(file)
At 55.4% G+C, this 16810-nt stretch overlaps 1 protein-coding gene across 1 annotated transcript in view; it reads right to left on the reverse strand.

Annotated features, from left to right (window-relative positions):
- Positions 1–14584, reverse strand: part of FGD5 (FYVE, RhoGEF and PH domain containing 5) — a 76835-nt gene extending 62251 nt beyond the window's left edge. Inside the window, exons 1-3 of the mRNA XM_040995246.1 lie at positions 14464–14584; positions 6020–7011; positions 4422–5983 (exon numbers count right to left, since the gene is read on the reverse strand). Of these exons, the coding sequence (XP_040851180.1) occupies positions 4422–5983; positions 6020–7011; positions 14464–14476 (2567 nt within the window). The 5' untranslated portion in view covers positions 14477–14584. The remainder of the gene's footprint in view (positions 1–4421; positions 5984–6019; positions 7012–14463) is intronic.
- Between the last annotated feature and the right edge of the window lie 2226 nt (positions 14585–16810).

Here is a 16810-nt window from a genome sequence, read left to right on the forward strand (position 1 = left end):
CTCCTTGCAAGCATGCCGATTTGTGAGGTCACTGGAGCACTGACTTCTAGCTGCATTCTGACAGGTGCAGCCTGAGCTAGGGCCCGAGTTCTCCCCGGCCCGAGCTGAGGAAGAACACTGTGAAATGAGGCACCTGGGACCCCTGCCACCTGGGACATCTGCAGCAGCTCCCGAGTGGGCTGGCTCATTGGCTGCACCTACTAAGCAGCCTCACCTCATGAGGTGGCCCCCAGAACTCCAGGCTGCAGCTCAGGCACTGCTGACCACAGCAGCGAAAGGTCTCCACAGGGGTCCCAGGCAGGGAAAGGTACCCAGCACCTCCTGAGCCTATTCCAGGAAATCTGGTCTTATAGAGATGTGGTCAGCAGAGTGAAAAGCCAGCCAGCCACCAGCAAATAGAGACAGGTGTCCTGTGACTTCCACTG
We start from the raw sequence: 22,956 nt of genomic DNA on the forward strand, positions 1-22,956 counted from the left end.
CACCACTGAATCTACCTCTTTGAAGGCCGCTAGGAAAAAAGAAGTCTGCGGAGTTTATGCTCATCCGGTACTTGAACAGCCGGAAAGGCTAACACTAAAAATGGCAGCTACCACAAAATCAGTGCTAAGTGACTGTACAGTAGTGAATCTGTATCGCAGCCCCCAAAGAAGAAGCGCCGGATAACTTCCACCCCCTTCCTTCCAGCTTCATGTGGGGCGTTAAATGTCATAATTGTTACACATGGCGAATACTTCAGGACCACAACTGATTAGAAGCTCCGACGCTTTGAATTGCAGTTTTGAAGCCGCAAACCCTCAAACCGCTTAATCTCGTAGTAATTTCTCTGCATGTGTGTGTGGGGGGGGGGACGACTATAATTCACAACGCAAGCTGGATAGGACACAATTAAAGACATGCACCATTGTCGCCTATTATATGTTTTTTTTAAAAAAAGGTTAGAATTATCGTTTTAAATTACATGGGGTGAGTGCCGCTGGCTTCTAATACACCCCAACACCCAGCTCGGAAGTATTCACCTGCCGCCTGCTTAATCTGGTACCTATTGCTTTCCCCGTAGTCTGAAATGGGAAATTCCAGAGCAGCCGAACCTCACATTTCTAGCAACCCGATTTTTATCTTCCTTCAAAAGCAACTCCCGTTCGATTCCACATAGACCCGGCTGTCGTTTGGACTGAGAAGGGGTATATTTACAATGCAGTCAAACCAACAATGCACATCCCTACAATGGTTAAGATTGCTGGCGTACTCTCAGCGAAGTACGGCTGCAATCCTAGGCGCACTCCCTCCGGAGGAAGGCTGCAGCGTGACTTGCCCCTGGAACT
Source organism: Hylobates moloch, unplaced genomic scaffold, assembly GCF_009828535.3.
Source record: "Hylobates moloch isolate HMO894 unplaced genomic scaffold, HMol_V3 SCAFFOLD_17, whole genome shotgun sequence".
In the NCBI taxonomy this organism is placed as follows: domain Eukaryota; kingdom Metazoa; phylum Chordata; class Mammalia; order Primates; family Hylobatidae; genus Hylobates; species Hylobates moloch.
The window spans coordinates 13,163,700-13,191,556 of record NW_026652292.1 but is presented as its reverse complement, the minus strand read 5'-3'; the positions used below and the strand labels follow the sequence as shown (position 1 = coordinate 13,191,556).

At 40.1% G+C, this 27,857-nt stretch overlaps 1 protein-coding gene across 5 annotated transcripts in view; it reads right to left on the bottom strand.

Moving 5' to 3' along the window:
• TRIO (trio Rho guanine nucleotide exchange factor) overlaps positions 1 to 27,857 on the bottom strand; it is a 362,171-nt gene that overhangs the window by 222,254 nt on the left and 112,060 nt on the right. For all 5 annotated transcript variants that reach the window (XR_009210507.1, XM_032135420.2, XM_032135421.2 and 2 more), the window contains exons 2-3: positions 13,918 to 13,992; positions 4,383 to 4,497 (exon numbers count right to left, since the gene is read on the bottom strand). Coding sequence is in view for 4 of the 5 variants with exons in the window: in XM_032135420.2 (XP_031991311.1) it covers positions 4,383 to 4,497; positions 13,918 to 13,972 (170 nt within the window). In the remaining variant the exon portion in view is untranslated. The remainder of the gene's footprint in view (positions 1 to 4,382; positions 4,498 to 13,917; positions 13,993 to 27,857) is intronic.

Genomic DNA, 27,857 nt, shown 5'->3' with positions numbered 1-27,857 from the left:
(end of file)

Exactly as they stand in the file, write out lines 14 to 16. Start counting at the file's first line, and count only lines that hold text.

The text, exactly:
Moving 5' to 3' along the window:
• TRIO (trio Rho guanine nucleotide exchange factor) overlaps positions 1 to 27,857 on the bottom strand; it is a 362,171-nt gene that overhangs the window by 222,254 nt on the left and 112,060 nt on the right. For all 5 annotated transcript variants that reach the window (XR_009210507.1, XM_032135420.2, XM_032135421.2 and 2 more), the window contains exons 2-3: positions 13,918 to 13,992; positions 4,383 to 4,497 (exon numbers count right to left, since the gene is read on the bottom strand). Coding sequence is in view for 4 of the 5 variants with exons in the window: in XM_032135420.2 (XP_031991311.1) it covers positions 4,383 to 4,497; positions 13,918 to 13,972 (170 nt within the window). In the remaining variant the exon portion in view is untranslated. The remainder of the gene's footprint in view (positions 1 to 4,382; positions 4,498 to 13,917; positions 13,993 to 27,857) is intronic.

Genomic DNA, 27,857 nt, shown 5'->3' with positions numbered 1-27,857 from the left: